Monday, October 26, 2009

Yellow world

Indigenous sugar maples have morphed green

summer sails into a glowing yellow canopy top and

side-lit by a high blue October day intent on exhibiting

intensity and offering a pilgrim, perhaps, a life lesson or two:

Is this yellow caution, a warning of the impending seasonal

change and mind-numbing grey of Ohio’s winter?;


perhaps product of an abundance of light made available

to us here on low-humidity, high barometric fall days

that offer us good reason to be mindful?;


merely the musings of the Earth Mother growing yet another

project starting with transforming canvases from insect-eaten and squirrel-harvested earth tones

to colors shifted to the yellow end of the spectrum, providing trekkers ambient light even here in the shadowed north, sitting among spent and decaying refugees, losing hue daily

leaving their still-bright selves amid still-warm breezes to offer this attentive time to smell rich wood smoke and consider the significance of the Fall.

Tom Schaefer

October 2009

Today’s elder idea:

In the name of the Bee,

and of the Blossom,

and of the Breeze. Amen.

Emily Dickinson

Monday, October 19, 2009

Prayer fire

Prayer is an interesting concept. My dictionary’s first definition calls it ‘an address (as a petition) to God.’ ‘An earnest request or wish’ is also mentioned, as well as ‘a slight chance.’

My understanding of prayer, though, has broadened past these Webster standards over the years. Some time ago it was suggested by a Marianist at the University of Dayton that when women sat for hours at the loom in days past, or churned butter or kneaded bread dough, they could be considered in prayer. This past summer, when Cindy and I were at Nada, she spent time at the sewing machine as I spent time with writing and image making. We both considered that focused time prayerful.

Zen mindfulness, likewise, could be considered prayer under this broader definition. If you are concentrating on splitting wood or washing dishes, and are totally present with the task, it could be considered prayer. I suppose it is the act of being present with whatever task you have at hand, even writing a blog entry, that I endeavor to include under this broader umbrella. Sounds a lot like meditation, too.

And that’s where I found myself last night after a wet and cold weekend here in southwestern Ohio. It was my family’s plan to be camping at Hueston Woods for the last few nights, but cold rain put a real damper on it. Both girls and their kids were gearing up for the worst, but the weather report just didn’t improve. We decided that being miserable in a sleeping bag, in this time of H1N1 flu, wasn’t quite worth the benefits of our spending time together. We traded down to a spaghetti dinner at Jenni’s house Saturday afternoon where a good time was had by all. The s’mores were mighty fine good, too, with marshmallows roasted over the ‘camp fire’ we built in Bill’s new fire pit in their back yard.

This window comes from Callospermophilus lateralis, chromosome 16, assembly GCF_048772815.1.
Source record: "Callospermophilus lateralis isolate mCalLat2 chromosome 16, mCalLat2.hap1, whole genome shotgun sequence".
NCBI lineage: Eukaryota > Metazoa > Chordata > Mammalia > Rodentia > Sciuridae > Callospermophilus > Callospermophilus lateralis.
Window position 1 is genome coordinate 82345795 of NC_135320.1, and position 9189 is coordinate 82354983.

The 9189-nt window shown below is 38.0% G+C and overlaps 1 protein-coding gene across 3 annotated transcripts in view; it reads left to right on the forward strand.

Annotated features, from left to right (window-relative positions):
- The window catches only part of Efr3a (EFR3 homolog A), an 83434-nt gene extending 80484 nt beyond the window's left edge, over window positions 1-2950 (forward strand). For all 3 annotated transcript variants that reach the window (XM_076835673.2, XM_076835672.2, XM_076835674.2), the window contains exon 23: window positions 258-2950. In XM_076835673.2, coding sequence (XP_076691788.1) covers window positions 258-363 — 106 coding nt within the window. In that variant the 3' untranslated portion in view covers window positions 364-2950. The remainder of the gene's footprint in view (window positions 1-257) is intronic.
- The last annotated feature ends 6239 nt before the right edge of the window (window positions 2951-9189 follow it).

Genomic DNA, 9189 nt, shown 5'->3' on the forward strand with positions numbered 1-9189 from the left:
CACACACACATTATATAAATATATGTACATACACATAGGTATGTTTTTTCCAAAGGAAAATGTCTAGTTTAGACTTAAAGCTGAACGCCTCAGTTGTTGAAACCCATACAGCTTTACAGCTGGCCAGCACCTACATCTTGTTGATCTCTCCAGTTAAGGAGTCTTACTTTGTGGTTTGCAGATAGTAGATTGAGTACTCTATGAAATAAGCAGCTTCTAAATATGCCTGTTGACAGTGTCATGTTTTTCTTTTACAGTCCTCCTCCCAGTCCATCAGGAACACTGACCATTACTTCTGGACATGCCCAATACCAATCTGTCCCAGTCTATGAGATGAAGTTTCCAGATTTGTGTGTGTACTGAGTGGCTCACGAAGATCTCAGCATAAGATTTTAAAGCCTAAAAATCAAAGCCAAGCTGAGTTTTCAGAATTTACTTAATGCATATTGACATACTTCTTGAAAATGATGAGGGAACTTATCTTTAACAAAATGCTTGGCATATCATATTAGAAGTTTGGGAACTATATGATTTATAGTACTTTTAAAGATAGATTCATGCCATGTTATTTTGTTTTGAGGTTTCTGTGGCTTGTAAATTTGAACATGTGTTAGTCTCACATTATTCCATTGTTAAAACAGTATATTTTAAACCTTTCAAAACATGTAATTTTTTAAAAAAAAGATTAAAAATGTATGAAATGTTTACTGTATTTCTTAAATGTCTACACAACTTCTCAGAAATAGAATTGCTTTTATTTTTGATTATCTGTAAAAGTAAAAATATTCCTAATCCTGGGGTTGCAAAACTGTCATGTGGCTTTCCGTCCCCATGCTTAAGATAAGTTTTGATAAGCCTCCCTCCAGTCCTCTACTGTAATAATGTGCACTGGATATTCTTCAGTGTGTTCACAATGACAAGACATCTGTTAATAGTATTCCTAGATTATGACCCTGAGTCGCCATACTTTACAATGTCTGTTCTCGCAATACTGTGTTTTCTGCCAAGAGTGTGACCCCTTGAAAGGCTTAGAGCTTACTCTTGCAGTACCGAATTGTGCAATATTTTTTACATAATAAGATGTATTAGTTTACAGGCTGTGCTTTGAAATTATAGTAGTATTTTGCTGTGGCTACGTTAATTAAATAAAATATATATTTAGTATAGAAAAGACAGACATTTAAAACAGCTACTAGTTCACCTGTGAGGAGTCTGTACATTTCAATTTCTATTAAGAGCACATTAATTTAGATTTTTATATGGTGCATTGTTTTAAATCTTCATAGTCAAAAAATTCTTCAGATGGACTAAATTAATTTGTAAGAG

But it was Sunday night’s blaze here on my back porch that got me to thinking about the prayerful qualities of fire. A fire like that one invites you to sit quietly and just be, hands extended toward the flames for warmth in what could be a considered prayer position. First lines of poetry started running through my head, as did prayerful thoughts I addressed to my deity of comprehension, something I call the Spirit of the Universe. I thanked the Spirit for allowing me to be present in this life; for the beautiful fall Sunday that followed Saturday’s rain; for the honor of raising two fine young women; for the blessing of grandchildren; and the hope of using my talents for good.

Sitting around a fire is a commonality that still connects us to ancestors far back in time. Such understanding and appreciation is worthy of a quiet sit where heat beats away the coming cold and somehow reduces us, and life, to something essential.

Meditation? Prayer fire? Mindful, indeed.

Today’s elder idea: Late in the afternoon, there’s a period when the light turns so strange, so bronze and still, that it’s like tintype -- as if it’s trying to hold that angle of light for as long as it can, for us to look at the fields and woods and meadows in that sharp light one last time before falling away. One last time....

Rick Bass

‘October 18’

from Winter (notes from Montana)

Monday, October 12, 2009

Art pix: Digital or souped?